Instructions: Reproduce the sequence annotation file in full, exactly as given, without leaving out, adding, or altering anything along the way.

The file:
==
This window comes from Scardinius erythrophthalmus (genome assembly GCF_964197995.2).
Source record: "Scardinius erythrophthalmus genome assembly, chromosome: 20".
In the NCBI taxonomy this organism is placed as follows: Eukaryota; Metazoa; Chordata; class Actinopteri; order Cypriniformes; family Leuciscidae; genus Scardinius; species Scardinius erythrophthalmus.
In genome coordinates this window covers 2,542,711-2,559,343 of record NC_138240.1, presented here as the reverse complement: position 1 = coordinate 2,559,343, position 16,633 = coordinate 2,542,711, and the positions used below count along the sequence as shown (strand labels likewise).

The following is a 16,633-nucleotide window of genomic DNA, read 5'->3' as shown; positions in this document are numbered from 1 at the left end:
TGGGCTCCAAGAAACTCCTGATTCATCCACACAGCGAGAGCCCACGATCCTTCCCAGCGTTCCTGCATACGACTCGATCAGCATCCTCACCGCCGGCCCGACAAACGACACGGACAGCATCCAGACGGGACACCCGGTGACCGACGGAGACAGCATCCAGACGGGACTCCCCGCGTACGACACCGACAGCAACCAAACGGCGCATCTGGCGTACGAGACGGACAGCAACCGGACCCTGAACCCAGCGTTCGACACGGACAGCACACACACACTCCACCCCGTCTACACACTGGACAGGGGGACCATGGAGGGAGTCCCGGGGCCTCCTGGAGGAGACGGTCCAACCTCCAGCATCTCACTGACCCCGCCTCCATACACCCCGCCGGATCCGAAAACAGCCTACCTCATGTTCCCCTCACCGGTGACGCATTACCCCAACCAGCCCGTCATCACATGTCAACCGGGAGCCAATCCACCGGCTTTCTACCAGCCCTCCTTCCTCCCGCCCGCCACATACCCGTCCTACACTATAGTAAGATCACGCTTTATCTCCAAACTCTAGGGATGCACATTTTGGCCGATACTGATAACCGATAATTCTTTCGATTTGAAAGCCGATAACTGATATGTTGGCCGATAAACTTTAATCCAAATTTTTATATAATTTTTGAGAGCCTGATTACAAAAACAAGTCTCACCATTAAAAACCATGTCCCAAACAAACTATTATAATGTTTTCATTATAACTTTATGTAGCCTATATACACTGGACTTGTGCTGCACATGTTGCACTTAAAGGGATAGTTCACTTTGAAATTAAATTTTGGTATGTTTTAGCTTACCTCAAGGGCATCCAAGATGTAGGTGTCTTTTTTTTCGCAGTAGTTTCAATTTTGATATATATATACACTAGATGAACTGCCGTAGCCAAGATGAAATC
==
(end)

This window comes from Scardinius erythrophthalmus (genome assembly GCF_964197995.2).
Source record: "Scardinius erythrophthalmus genome assembly, chromosome: 20".
In the NCBI taxonomy this organism is placed as follows: Eukaryota; Metazoa; Chordata; class Actinopteri; order Cypriniformes; family Leuciscidae; genus Scardinius; species Scardinius erythrophthalmus.
In genome coordinates this window covers 2,542,711-2,559,343 of record NC_138240.1, presented here as the reverse complement: position 1 = coordinate 2,559,343, position 16,633 = coordinate 2,542,711, and the positions used below count along the sequence as shown (strand labels likewise).

The following is a 16,633-nucleotide window of genomic DNA, read 5'->3' as shown; positions in this document are numbered from 1 at the left end:
TGGGCTCCAAGAAACTCCTGATTCATCCACACAGCGAGAGCCCACGATCCTTCCCAGCGTTCCTGCATACGACTCGATCAGCATCCTCACCGCCGGCCCGACAAACGACACGGACAGCATCCAGACGGGACACCCGGTGACCGACGGAGACAGCATCCAGACGGGACTCCCCGCGTACGACACCGACAGCAACCAAACGGCGCATCTGGCGTACGAGACGGACAGCAACCGGACCCTGAACCCAGCGTTCGACACGGACAGCACACACACACTCCACCCCGTCTACACACTGGACAGGGGGACCATGGAGGGAGTCCCGGGGCCTCCTGGAGGAGACGGTCCAACCTCCAGCATCTCACTGACCCCGCCTCCATACACCCCGCCGGATCCGAAAACAGCCTACCTCATGTTCCCCTCACCGGTGACGCATTACCCCAACCAGCCCGTCATCACATGTCAACCGGGAGCCAATCCACCGGCTTTCTACCAGCCCTCCTTCCTCCCGCCCGCCACATACCCGTCCTACACTATAGTAAGATCACGCTTTATCTCCAAACTCTAGGGATGCACATTTTGGCCGATACTGATAACCGATAATTCTTTCGATTTGAAAGCCGATAACTGATATGTTGGCCGATAAACTTTAATCCAAATTTTTATATAATTTTTGAGAGCCTGATTACAAAAACAAGTCTCACCATTAAAAACCATGTCCCAAACAAACTATTATAATGTTTTCATTATAACTTTATGTAGCCTATATACACTGGACTTGTGCTGCACATGTTGCACTTAAAGGGATAGTTCACTTTGAAATTAAATTTTGGTATGTTTTAGCTTACCTCAAGGGCATCCAAGATGTAGGTGTCTTTTTTTTCGCAGTAGTTTCAATTTTGATATATATATACACTAGATGAACTGCCGTAGCCAAGATGAAATC